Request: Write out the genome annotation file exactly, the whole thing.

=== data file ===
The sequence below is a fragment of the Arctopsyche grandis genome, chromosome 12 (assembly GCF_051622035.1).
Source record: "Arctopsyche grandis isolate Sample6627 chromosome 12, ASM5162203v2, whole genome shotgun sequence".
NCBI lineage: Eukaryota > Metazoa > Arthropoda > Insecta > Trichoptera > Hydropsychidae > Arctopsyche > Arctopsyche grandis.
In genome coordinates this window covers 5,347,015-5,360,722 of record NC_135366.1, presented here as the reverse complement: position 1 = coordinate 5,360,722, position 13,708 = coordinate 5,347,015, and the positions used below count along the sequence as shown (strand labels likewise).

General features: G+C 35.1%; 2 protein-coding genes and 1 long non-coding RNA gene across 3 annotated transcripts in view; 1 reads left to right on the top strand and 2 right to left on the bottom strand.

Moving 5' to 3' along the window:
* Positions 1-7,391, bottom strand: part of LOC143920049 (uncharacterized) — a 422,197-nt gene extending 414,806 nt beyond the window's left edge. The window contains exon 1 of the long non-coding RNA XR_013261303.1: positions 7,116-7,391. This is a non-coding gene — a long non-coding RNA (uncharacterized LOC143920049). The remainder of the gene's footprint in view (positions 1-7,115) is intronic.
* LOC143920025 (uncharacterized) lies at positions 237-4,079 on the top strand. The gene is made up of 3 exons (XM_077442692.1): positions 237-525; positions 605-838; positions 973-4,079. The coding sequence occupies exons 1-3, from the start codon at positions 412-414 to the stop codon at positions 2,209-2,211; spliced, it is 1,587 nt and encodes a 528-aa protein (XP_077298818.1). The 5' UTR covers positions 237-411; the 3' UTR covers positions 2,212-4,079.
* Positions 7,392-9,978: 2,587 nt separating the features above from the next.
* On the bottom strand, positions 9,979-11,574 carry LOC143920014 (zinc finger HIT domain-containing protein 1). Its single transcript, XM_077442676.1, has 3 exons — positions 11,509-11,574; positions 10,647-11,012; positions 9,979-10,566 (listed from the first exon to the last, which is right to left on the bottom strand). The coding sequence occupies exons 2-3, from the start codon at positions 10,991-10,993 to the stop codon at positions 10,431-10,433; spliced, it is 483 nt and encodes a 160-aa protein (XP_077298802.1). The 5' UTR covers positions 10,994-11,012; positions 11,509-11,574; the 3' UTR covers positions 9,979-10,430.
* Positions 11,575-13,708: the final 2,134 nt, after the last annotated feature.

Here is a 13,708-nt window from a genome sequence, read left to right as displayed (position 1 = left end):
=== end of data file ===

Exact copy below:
The sequence below is a fragment of the Arctopsyche grandis genome, chromosome 12 (assembly GCF_051622035.1).
Source record: "Arctopsyche grandis isolate Sample6627 chromosome 12, ASM5162203v2, whole genome shotgun sequence".
NCBI lineage: Eukaryota > Metazoa > Arthropoda > Insecta > Trichoptera > Hydropsychidae > Arctopsyche > Arctopsyche grandis.
In genome coordinates this window covers 5,347,015-5,360,722 of record NC_135366.1, presented here as the reverse complement: position 1 = coordinate 5,360,722, position 13,708 = coordinate 5,347,015, and the positions used below count along the sequence as shown (strand labels likewise).

General features: G+C 35.1%; 2 protein-coding genes and 1 long non-coding RNA gene across 3 annotated transcripts in view; 1 reads left to right on the top strand and 2 right to left on the bottom strand.

Moving 5' to 3' along the window:
* Positions 1-7,391, bottom strand: part of LOC143920049 (uncharacterized) — a 422,197-nt gene extending 414,806 nt beyond the window's left edge. The window contains exon 1 of the long non-coding RNA XR_013261303.1: positions 7,116-7,391. This is a non-coding gene — a long non-coding RNA (uncharacterized LOC143920049). The remainder of the gene's footprint in view (positions 1-7,115) is intronic.
* LOC143920025 (uncharacterized) lies at positions 237-4,079 on the top strand. The gene is made up of 3 exons (XM_077442692.1): positions 237-525; positions 605-838; positions 973-4,079. The coding sequence occupies exons 1-3, from the start codon at positions 412-414 to the stop codon at positions 2,209-2,211; spliced, it is 1,587 nt and encodes a 528-aa protein (XP_077298818.1). The 5' UTR covers positions 237-411; the 3' UTR covers positions 2,212-4,079.
* Positions 7,392-9,978: 2,587 nt separating the features above from the next.
* On the bottom strand, positions 9,979-11,574 carry LOC143920014 (zinc finger HIT domain-containing protein 1). Its single transcript, XM_077442676.1, has 3 exons — positions 11,509-11,574; positions 10,647-11,012; positions 9,979-10,566 (listed from the first exon to the last, which is right to left on the bottom strand). The coding sequence occupies exons 2-3, from the start codon at positions 10,991-10,993 to the stop codon at positions 10,431-10,433; spliced, it is 483 nt and encodes a 160-aa protein (XP_077298802.1). The 5' UTR covers positions 10,994-11,012; positions 11,509-11,574; the 3' UTR covers positions 9,979-10,430.
* Positions 11,575-13,708: the final 2,134 nt, after the last annotated feature.

Here is a 13,708-nt window from a genome sequence, read left to right as displayed (position 1 = left end):